If the situation with fracking in New York weren’t so tragic, it would be funny. Shakespearian, even. MDN told you yesterday about the Andy and Junior show—how Gov. Andrew Cuomo’s ex-brother-in-law Robert F. Kennedy, Jr. spilled the beans that Cuomo was ready to allow fracking last month and then it was (trumpet fanfare ta da da da) Junior to the rescue! RFK aka Junior says he talked Andy clean out of it (see The Andy & Junior Show: Why NY Fracking is Delayed Yet Again).
But what’s this? Being stung by having the truth aired to the press by what he thought was his confidant, his amigo (never trust a narcissist like Junior), Gov. Andy told the press yesterday Junior’s talk was not why fracking is still on hold…
According to two at least two West Virginia landowners, Chesapeake Energy has been in no hurry to pay them the royalties they are owed. In each case, the landowner has had to contact Chesapeake. Even after calling Chesapeake, the landowners are still waiting for their first royalty checks to arrive.
Here’s the story of two landowners, one in Ohio County, the other in Brooke County:
The Akron Beacon Journal reports that Kinder Morgan, the country’s largest pipeline company, is seriously considering Tuscarawas County, Ohio as the location to build both a new natural gas processing plant and a new fractionation (separating) plant. If true, it could mean up to $1 billion in new investment for Tuscarawas County.
Battelle, the world’s largest nonprofit research and development organization (based in Columbus, OH), and Winner Global LLC, a privately-held energy and environmental technology company (based in Sharon, PA), formed a joint venture in January called Winner Water Services that will purify acid mine drainage from abandoned coal mines into water that can be used for drilling and fracking operations in the Marcellus and Utica Shale.
Winner has not finalized the site of its first plant, but expects to soon. The first of seven plants should be operational by this fall…
Ben Lupo, owner of both Hardrock Excavating and D&L Energy in Youngstown, OH, will plead “not guilty” when he appears in U.S. District Court on March 15, according to his lawyer. Lupo has been charged with instructing one of his employees to illegally dump untreated shale drilling wastewater down a sewer drain—after hours and in the dark of night (see Youngstown Shale Wastewater Dumper Faces Jail and Big Fines). The water ended up in the Mahoning River.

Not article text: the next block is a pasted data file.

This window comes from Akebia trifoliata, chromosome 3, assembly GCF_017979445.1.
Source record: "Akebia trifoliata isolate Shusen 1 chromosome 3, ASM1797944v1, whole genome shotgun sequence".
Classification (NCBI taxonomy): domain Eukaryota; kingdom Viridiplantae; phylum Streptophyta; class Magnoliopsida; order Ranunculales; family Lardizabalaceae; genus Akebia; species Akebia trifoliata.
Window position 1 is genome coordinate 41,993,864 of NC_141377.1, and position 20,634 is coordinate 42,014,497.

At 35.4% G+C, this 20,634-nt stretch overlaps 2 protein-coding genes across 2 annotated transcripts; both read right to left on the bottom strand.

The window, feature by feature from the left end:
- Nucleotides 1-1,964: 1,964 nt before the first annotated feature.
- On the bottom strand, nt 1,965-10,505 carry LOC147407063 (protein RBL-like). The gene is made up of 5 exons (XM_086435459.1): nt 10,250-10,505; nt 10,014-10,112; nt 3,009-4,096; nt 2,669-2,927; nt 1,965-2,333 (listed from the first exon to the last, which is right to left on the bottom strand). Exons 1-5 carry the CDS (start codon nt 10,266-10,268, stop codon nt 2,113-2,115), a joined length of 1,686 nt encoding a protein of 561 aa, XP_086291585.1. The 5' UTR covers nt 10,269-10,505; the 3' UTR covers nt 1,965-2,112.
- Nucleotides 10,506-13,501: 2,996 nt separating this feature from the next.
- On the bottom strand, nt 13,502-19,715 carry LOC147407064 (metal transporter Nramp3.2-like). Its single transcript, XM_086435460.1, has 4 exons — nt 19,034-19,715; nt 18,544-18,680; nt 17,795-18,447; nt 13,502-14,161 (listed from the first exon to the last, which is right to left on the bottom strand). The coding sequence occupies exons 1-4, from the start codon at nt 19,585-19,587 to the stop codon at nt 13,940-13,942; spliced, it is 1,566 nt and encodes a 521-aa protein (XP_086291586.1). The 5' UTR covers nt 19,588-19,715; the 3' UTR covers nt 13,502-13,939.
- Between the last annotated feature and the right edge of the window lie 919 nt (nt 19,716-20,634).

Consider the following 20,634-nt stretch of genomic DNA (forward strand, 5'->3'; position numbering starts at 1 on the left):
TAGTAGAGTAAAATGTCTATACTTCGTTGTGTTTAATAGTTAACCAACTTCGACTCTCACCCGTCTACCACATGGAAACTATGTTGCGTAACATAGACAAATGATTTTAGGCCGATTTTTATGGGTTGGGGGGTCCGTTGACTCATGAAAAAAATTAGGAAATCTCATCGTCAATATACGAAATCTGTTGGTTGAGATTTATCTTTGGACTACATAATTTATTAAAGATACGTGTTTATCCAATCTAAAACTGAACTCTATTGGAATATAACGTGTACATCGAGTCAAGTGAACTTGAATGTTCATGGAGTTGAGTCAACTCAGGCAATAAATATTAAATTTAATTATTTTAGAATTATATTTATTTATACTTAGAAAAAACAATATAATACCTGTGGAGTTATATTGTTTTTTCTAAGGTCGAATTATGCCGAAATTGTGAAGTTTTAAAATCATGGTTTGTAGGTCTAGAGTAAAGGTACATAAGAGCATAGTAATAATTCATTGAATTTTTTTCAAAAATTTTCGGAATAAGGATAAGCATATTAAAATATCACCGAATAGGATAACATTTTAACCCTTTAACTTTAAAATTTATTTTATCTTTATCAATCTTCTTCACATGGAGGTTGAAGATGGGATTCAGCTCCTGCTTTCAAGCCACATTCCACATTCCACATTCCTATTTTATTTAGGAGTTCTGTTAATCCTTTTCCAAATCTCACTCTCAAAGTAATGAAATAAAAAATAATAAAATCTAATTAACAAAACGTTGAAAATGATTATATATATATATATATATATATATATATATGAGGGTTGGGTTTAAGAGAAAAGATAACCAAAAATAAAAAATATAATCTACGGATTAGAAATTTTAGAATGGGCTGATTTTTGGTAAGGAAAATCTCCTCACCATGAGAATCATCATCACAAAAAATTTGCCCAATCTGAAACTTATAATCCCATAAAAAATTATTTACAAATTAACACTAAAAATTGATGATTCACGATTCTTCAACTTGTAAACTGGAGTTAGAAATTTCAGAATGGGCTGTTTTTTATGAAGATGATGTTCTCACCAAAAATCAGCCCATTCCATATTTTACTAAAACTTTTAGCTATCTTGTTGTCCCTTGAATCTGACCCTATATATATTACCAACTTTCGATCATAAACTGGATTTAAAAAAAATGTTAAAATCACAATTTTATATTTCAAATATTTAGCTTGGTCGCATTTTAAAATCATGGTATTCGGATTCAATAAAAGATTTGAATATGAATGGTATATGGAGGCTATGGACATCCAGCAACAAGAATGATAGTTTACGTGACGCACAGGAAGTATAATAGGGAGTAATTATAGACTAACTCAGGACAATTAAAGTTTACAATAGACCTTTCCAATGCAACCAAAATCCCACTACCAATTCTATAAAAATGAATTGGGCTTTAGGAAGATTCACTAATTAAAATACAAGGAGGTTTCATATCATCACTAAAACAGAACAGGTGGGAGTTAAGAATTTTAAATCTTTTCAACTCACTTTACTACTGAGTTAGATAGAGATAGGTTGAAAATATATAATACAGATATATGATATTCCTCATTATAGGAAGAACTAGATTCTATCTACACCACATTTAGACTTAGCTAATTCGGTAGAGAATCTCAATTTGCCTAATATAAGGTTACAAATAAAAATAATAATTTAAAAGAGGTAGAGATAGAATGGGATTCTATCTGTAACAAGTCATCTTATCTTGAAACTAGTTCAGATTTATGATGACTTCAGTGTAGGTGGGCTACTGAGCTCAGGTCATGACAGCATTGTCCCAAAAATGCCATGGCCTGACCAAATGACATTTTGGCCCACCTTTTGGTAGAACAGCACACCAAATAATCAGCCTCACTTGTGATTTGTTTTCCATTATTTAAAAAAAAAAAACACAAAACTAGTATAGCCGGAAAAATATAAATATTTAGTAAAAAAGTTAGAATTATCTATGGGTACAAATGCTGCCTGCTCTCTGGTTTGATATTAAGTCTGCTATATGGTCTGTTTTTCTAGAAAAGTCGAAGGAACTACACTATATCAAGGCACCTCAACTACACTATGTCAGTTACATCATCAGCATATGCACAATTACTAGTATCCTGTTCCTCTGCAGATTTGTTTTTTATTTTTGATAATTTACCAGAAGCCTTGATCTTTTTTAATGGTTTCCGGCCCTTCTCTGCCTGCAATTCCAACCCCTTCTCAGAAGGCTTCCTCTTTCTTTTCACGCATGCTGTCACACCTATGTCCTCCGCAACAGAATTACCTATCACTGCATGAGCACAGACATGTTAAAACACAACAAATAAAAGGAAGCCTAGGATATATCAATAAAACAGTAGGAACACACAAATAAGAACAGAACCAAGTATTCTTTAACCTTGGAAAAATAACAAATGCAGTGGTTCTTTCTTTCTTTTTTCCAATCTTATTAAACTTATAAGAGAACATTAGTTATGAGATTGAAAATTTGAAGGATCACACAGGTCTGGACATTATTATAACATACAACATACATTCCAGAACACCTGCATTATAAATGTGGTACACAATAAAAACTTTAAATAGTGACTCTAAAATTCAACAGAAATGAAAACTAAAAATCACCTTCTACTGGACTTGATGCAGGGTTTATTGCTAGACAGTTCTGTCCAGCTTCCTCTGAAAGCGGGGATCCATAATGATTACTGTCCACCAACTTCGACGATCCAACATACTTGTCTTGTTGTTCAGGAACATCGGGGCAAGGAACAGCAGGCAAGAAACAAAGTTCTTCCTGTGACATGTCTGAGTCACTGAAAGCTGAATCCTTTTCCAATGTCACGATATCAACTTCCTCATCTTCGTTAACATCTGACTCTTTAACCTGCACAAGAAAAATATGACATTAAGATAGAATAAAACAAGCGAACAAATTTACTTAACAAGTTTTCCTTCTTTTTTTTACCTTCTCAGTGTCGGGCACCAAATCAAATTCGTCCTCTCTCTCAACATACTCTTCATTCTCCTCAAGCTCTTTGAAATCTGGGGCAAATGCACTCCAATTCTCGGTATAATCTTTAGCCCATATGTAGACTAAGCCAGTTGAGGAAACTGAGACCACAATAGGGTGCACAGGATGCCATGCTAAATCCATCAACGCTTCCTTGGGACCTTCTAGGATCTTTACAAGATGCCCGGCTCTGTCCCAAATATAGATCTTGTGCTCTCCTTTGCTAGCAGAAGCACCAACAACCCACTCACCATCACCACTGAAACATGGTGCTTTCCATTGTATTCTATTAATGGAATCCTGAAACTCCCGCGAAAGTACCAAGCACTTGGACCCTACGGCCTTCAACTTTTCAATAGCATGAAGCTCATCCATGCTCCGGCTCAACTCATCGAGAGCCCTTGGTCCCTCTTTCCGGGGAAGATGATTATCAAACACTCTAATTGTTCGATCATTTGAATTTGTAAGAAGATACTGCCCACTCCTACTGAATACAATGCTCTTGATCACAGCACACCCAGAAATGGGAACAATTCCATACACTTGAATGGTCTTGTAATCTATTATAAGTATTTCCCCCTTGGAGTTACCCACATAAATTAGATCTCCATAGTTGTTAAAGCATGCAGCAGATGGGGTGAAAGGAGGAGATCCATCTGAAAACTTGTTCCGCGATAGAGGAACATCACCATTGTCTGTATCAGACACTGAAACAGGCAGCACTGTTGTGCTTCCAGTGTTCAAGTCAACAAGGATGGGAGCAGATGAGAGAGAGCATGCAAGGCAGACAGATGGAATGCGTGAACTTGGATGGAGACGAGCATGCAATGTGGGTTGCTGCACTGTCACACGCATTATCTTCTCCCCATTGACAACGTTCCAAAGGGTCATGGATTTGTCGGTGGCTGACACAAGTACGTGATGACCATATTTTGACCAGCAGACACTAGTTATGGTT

Lupo’s lawyer is appealing the decision of the Ohio Dept. of Natural Resources to rescind all operating permits for D&L and effectively shut it down. The attorney says the “alleged” actions were done by D&L’s sister company, Hardrock, and D&L should not be penalized for it—even though D&L and Hardrock share the same owner and some of the same facilities. The attorney claims no D&L employees have been charged in the case. Here’s the latest:
The Washington Examiner picked up on Josh Fox’s first known public response to Phelim McAleer’s documentary FrackNation, the devastating critique of Fox’s documentary Gasland. Fox didn’t say much, but what he did say is illuminating:
The anti-drilling group Food & Water Watch believes they have a sympathetic ear with legislators in the State of Maryland—so they’re making an all-out push to get the miracle of fracking banned in the state. Yesterday they released a faux “report” enumerating what they believe are the negatives of fracking. According to FWW, some of the ills fracking will visit upon the pristine state of Maryland include: “air pollution, water pollution, noise pollution, light pollution, marred landscapes and caravans of trucks full of toxic waste.” You mean, just like it hasn’t in PA, OH and WV?
The propaganda (i.e. press release) issued by FWW yesterday:
A number of stories coming from PA for the past several months revolve around how towns and counties will spend a windfall they’ve received from the state since instituting the first-ever shale well impact “fee” last year (for background on the fee-which-is-really-just-a-tax, see: List of PA Impact Fee Disbursements by County/Town). We’ve spared you the boring details. However, we bring you one of those stories to illustrate a point.
Cumberland County, PA has no active shale drilling, yet they will receive $200,000 in “walking around” money from the hard work of energy companies and landowners who are drilling. And what do the wise leaders of Cumberland County intend to do with this new-found pile of cash? Buy a new fire truck or two? Refurbish school classrooms? Refit snowplows with new equipment? Maybe convert some county vehicles to run on natural gas? Nope. They plan to put $149,000 of it into a program to give away (blow) on “green projects.” The squabbling over how to distribute it has already begun…